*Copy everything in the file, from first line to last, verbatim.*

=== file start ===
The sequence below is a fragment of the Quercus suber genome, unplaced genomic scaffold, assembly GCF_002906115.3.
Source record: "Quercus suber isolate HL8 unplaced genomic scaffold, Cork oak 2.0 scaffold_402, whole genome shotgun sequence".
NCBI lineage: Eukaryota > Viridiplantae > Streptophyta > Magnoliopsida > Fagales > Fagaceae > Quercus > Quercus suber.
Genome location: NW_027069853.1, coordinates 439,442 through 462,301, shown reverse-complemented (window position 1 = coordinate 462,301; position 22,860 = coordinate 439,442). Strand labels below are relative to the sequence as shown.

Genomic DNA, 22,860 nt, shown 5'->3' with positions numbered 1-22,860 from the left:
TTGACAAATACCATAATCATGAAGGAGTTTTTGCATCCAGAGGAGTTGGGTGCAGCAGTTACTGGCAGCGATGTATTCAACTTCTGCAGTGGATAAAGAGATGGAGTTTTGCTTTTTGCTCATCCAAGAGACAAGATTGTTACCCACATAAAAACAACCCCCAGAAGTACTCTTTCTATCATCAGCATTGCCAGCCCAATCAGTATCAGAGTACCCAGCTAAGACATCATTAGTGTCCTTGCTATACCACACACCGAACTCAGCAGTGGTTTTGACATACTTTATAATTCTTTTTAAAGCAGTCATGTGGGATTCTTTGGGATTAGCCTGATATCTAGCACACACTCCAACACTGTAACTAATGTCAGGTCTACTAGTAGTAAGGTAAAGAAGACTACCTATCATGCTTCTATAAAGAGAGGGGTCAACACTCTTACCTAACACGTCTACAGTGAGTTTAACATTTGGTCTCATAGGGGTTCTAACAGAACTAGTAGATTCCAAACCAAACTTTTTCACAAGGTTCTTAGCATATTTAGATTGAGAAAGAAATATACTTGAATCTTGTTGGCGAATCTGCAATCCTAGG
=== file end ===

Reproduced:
The sequence below is a fragment of the Quercus suber genome, unplaced genomic scaffold, assembly GCF_002906115.3.
Source record: "Quercus suber isolate HL8 unplaced genomic scaffold, Cork oak 2.0 scaffold_402, whole genome shotgun sequence".
NCBI lineage: Eukaryota > Viridiplantae > Streptophyta > Magnoliopsida > Fagales > Fagaceae > Quercus > Quercus suber.
Genome location: NW_027069853.1, coordinates 439,442 through 462,301, shown reverse-complemented (window position 1 = coordinate 462,301; position 22,860 = coordinate 439,442). Strand labels below are relative to the sequence as shown.

Genomic DNA, 22,860 nt, shown 5'->3' with positions numbered 1-22,860 from the left:
TTGACAAATACCATAATCATGAAGGAGTTTTTGCATCCAGAGGAGTTGGGTGCAGCAGTTACTGGCAGCGATGTATTCAACTTCTGCAGTGGATAAAGAGATGGAGTTTTGCTTTTTGCTCATCCAAGAGACAAGATTGTTACCCACATAAAAACAACCCCCAGAAGTACTCTTTCTATCATCAGCATTGCCAGCCCAATCAGTATCAGAGTACCCAGCTAAGACATCATTAGTGTCCTTGCTATACCACACACCGAACTCAGCAGTGGTTTTGACATACTTTATAATTCTTTTTAAAGCAGTCATGTGGGATTCTTTGGGATTAGCCTGATATCTAGCACACACTCCAACACTGTAACTAATGTCAGGTCTACTAGTAGTAAGGTAAAGAAGACTACCTATCATGCTTCTATAAAGAGAGGGGTCAACACTCTTACCTAACACGTCTACAGTGAGTTTAACATTTGGTCTCATAGGGGTTCTAACAGAACTAGTAGATTCCAAACCAAACTTTTTCACAAGGTTCTTAGCATATTTAGATTGAGAAAGAAATATACTTGAATCTTGTTGGCGAATCTGCAATCCTAGG